UNIVERSITY PARK, Pa., March 18, 2022 — Quantum computers may provide more powerful computation than conventional computers, but their development is hindered by gaps in security and curriculum development, according to Swaroop Ghosh, Joseph and Janice M. Monkowski Career Development Associate Professor in the Penn State School of Electrical Engineering and Computer Science.
Ghosh received two grants totaling $715,000 from the National Science Foundation to advance quantum computation. He aims to support the evolution of the field through both projects, one focused on understanding security risks and one on curating more comprehensive educational approaches.
Advancing Security to Enable Large-Scale Quantum Computing
Quantum circuits, components of quantum computers, could one day solve significant scientific problems that classical computers lack the power or efficiency to address, according to Ghosh. They can contain embedded intellectual property, however, that could be at risk without proper security measures.
“We need to better understand the security assets, potential threats and defenses,” Ghosh said. “Otherwise, unprotected quantum circuits could lose sensitive intellectual property and present significant security concerns due to poor optimization of quantum computer problems that could be of national or global importance.”
With a three-year, $500,000 grant, Ghosh plans to identify vulnerabilities in quantum circuits that could lead to security breaches. He will focus on multi-tenant computing, which allows multiple users to perform operations while sharing the same hardware. Multi-tenancy can be cheaper and more convenient for users, Ghosh said, but poses unique security risks due to the more connected nature of its computational units. The researchers will also examine other vulnerabilities that could allow for tampering, reverse engineering and installation of malware.
Following the identification of major threats, the researchers aim to develop defenses for quantum computers at the circuit and system levels. The methods used by the team will be available for use with commercial optimization tools.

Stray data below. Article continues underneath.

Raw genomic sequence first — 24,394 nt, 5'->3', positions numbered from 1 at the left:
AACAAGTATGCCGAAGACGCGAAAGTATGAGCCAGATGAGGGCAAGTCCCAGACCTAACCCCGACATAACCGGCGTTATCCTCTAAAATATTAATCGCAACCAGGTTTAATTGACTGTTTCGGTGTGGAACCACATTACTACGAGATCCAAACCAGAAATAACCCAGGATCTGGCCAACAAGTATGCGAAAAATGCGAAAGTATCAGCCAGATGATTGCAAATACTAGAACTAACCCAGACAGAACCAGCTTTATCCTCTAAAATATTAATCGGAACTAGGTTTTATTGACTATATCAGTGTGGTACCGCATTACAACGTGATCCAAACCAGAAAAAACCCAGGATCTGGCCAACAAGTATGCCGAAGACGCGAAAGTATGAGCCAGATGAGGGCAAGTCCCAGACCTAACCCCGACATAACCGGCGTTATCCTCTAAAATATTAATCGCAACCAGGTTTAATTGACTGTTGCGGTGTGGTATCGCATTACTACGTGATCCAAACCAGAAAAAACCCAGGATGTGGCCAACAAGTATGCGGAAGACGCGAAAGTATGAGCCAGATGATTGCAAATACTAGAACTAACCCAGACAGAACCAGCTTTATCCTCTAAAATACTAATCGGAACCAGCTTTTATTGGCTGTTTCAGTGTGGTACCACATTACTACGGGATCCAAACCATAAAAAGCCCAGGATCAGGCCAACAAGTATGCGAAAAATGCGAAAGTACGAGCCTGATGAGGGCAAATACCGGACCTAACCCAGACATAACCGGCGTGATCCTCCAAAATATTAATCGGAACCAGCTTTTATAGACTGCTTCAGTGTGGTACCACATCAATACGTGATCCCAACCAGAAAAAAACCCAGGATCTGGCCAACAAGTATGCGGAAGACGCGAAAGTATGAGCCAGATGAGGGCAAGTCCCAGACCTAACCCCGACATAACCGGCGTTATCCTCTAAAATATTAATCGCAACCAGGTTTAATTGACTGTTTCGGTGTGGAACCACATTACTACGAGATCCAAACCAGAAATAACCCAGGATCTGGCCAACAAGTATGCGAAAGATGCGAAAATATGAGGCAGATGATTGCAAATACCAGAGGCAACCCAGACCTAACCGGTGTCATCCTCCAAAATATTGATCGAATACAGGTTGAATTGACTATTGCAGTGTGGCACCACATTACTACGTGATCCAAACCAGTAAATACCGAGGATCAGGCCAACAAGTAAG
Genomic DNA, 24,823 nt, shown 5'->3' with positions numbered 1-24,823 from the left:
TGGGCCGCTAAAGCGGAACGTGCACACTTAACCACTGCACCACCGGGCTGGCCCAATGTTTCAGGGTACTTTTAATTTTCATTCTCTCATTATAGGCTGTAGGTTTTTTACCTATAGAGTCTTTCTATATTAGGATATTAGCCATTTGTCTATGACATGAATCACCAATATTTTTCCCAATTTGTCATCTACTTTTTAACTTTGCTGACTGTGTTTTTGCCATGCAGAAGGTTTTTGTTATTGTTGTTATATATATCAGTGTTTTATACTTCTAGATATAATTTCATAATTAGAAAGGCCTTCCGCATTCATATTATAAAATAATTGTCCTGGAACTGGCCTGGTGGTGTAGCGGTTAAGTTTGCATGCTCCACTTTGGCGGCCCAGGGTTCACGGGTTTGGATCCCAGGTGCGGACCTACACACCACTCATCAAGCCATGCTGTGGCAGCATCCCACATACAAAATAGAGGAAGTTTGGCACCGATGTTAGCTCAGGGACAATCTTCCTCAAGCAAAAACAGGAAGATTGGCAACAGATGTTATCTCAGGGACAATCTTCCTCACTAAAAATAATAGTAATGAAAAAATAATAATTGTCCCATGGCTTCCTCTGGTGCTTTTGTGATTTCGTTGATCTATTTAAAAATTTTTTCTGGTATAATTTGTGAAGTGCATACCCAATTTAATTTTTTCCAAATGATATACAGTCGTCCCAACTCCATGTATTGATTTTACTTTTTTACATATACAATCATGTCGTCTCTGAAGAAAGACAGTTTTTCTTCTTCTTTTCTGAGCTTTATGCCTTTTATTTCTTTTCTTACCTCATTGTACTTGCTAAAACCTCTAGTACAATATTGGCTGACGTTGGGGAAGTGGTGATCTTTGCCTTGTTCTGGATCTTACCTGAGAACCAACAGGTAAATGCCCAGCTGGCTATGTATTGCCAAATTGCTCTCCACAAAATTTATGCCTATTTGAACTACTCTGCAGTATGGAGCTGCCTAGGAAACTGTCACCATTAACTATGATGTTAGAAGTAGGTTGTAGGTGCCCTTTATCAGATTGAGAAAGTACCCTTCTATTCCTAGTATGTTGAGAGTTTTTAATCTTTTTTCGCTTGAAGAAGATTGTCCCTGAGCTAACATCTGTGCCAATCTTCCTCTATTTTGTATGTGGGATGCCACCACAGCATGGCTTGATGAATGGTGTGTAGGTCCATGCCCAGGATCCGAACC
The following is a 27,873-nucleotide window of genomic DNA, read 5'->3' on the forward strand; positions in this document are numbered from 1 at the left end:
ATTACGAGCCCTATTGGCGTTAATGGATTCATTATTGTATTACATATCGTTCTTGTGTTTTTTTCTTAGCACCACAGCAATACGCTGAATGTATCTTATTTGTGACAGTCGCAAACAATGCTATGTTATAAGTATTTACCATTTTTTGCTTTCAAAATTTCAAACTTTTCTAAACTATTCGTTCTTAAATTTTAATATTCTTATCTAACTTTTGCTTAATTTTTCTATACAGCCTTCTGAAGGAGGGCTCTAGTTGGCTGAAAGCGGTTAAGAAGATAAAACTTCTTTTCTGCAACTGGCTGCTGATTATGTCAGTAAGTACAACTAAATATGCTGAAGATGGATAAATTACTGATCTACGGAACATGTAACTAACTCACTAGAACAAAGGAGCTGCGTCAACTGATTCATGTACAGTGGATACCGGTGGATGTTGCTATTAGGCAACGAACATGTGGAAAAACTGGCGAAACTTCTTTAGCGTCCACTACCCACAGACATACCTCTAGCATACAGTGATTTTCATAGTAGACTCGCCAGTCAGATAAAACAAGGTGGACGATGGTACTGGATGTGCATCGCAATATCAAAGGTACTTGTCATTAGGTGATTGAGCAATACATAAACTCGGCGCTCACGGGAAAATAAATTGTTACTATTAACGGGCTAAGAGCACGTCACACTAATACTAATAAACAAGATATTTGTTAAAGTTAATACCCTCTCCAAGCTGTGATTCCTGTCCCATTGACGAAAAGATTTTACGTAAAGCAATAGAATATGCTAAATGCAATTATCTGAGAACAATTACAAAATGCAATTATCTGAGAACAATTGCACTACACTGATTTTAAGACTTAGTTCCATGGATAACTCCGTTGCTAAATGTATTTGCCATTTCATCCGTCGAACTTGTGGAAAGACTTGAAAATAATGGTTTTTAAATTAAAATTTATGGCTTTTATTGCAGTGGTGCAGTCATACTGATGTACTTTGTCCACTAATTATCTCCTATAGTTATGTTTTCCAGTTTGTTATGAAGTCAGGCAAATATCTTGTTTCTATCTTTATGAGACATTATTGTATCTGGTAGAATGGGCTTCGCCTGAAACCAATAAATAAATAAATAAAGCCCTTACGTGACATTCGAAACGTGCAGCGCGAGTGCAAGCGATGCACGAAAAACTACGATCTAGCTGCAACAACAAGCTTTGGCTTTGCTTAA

“By addressing security shortcomings, this project will remove a major roadblock towards applicability of quantum computers in security- and privacy-sensitive sectors,” Ghosh said. “It will lead to widespread adoption of quantum computers in health care, energy and defense sectors and, therefore, make a positive economic impact.”
Bringing Practical Quantum Computing Problems into the Classroom
For quantum technology to continue advancing, its education must also evolve, said Ghosh. He received a two-year, $215,000 grant to create a hands-on, quantum computing postsecondary curriculum.
“This project will impact society by promoting literacy of cybersecurity threats arising from quantum computing,” Ghosh said. “The proposed course can be taken by students with minimal prerequisite knowledge, exposing large populations of undergraduate students to quantum computing and cybersecurity issues in the early stages of their career.”
By developing a quantum security and trust education framework, Ghosh’s team will design a new curriculum that incorporates hands-on activities and games as well as structured training. The proposed course would allow students to create various quantum circuits, validating them with simulations as well as physical hardware. Cloud-based access to quantum hardware and simulation software will allow students to participate in personalized learning at a lower cost due to the sharing of resources, according to Ghosh.
By training students to apply theoretical knowledge of quantum computing to real hardware, the course is intended to better prepare students for careers in the field. The proposed curriculum could enable advancements in quantum computing applications and cybersecurity against quantum computation-based attacks.
“There is an urgent need to bridge the widening gap between coursework and industry advancement,” Ghosh said. “This curriculum will help ensure there is an adequately skilled workforce prepared to address the opportunities and threats arising from increased accessibility of quantum computing.”
Source: Gabrielle Stewart, Penn State